)

The code above maps URLs, as simple regular expressions, to the location of
Python callback functions ("views"). The regular expressions use parenthesis to
"capture" values from the URLs. When a user requests a page, Django runs
through each pattern, in order, and stops at the first one that matches the
requested URL. (If none of them matches, Django calls a special-case 404 view.)
This is blazingly fast, because the regular expressions are compiled at load
time.

Once one of the regexes matches, Django imports and calls the given view, which
is a simple Python function. Each view gets passed a request object --
which contains request metadata -- and the values captured in the regex.

For example, if a user requested the URL "/articles/2005/05/39323/", Django
would call the function ``mysite.views.article_detail(request,
'2005', '05', '39323')``.

Write your views
================

Each view is responsible for doing one of two things: Returning an
``HttpResponse`` object containing the content for the requested page, or
raising an exception such as ``Http404``. The rest is up to you.

Generally, a view retrieves data according to the parameters, loads a template
and renders the template with the retrieved data. Here's an example view for
``year_archive`` from above::

    def year_archive(request, year):
        a_list = Article.objects.filter(pub_date__year=year)
        return render_to_response('news/year_archive.html', {'year': year, 'article_list': a_list})

This example uses Django's template system, which has several powerful
features but strives to stay simple enough for non-programmers to use.

Design your templates
=====================

The code above loads the ``news/year_archive.html`` template.

Django has a template search path, which allows you to minimize redundancy among
templates. In your Django settings, you specify a list of directories to check
for templates. If a template doesn't exist in the first directory, it checks the
second, and so on.

Let's say the ``news/article_detail.html`` template was found. Here's what that
might look like::

    {% extends "base.html" %}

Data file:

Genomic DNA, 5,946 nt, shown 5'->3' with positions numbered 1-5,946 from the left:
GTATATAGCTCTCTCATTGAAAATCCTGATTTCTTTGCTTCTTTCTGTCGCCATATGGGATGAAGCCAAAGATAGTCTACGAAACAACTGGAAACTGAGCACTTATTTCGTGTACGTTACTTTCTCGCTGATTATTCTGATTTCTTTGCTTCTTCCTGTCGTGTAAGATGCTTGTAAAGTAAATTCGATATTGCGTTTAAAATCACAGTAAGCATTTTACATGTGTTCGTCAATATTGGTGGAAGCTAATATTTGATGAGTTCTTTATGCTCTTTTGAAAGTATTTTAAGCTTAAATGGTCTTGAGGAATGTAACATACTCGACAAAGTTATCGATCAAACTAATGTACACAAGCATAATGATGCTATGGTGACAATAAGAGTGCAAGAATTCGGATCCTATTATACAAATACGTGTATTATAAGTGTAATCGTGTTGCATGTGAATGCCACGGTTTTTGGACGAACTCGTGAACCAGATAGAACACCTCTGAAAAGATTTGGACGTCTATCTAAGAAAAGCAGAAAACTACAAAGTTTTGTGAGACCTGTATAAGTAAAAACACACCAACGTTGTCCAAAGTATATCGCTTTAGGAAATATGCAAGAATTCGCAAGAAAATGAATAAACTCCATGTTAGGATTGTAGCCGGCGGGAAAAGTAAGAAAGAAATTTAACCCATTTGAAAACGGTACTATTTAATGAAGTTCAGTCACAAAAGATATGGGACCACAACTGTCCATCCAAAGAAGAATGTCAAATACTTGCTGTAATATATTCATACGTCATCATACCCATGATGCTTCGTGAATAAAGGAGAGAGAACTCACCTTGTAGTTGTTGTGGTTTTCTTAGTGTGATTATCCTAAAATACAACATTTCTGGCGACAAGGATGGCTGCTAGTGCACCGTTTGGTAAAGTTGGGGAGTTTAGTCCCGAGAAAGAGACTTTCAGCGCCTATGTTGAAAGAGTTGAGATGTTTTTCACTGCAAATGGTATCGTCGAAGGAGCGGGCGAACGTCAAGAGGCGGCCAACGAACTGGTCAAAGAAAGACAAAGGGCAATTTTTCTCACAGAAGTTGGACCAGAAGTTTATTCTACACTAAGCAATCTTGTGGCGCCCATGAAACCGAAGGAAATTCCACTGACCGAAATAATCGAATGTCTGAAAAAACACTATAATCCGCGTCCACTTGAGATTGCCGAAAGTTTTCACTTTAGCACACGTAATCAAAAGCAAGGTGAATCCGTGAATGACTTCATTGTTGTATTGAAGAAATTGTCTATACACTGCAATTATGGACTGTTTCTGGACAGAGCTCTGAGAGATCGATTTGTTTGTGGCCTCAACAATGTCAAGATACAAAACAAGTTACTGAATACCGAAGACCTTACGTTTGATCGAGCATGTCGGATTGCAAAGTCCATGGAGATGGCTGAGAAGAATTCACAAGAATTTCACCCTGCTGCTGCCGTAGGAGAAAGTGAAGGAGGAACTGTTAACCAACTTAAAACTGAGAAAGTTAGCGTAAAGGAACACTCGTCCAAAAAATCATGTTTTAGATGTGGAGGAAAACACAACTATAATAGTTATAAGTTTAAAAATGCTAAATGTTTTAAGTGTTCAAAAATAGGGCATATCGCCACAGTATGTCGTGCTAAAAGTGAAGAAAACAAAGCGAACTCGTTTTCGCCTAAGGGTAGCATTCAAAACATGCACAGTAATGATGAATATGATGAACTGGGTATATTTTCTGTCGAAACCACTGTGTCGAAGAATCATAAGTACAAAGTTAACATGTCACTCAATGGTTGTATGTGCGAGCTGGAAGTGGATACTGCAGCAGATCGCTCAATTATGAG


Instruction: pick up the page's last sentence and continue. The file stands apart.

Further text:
{% block title %}Articles for {{ year }}{% endblock %}

    {% block content %}
    <h1>Articles for {{ year }}</h1>

    {% for article in article_list %}
    <p>{{ article.headline }}</p>
    <p>By {{ article.reporter.full_name }}</p>
    <p>Published {{ article.pub_date|date:"F j, Y" }}</p>
    {% endfor %}
    {% endblock %}

Variables are surrounded by double-curly braces. ``{{ article.headline }}``
means "Output the value of the article's headline attribute." But dots aren't
used only for attribute lookup: They also can do dictionary-key lookup, index
lookup and function calls.

Note ``{{ article.pub_date|date:"F j, Y" }}`` uses a Unix-style "pipe" (the "|"
character). This is called a template filter, and it's a way to filter the value
of a variable. In this case, the date filter formats a Python datetime object in
the given format (as found in PHP's date function; yes, there is one good idea
in PHP).

You can chain together as many filters as you'd like. You can write custom
filters. You can write custom template tags, which run custom Python code behind
the scenes.

Finally, Django uses the concept of "template inheritance": That's what the
``{% extends "base.html" %}`` does. It means "First load the template called
'base', which has defined a bunch of blocks, and fill the blocks with the
following blocks." In short, that lets you dramatically cut down on redundancy
in templates: Each template has to define only what's unique to that template.

Here's what the "base.html" template might look like::

    <html>
    <head>
        <title>{% block title %}{% endblock %}</title>
    </head>
    <body>
        <img src="sitelogo.gif" alt="Logo" />
        {% block content %}{% endblock %}
    </body>
    </html>

Simplistically, it defines the look-and-feel of the site (with the site's logo),
and provides "holes" for child templates to fill. This makes a site redesign as
easy as changing a single file -- the base template.

It also lets you create multiple versions of a site, with different base
templates, while reusing child templates. Django's creators have used this
technique to create strikingly different cell-phone editions of sites -- simply
by creating a new base template.

Note that you don't have to use Django's template system if you prefer another
system. While Django's template system is particularly well-integrated with
Django's model layer, nothing forces you to use it. For that matter, you don't
have to use Django's database API, either. You can use another database
abstraction layer, you can read XML files, you can read files off disk, or
anything you want. Each piece of Django -- models, views, templates -- is
decoupled from the next.

This is just the surface
========================

This has been only a quick overview of Django's functionality. Some more useful
features:

    * A caching framework that integrates with memcached or other backends.
    * A syndication framework that makes creating RSS and Atom feeds as easy as
      writing a small Python class.
    * More sexy automatically-generated admin features -- this overview barely
      scratched the surface.

The next obvious steps are for you to `download Django`_, read `the tutorial`_
and join `the community`_. Thanks for your interest!

.. _download Django: http://www.djangoproject.com/download/
.. _the tutorial: http://www.djangoproject.com/documentation/tutorial1/
.. _the community: http://www.djangoproject.com/community/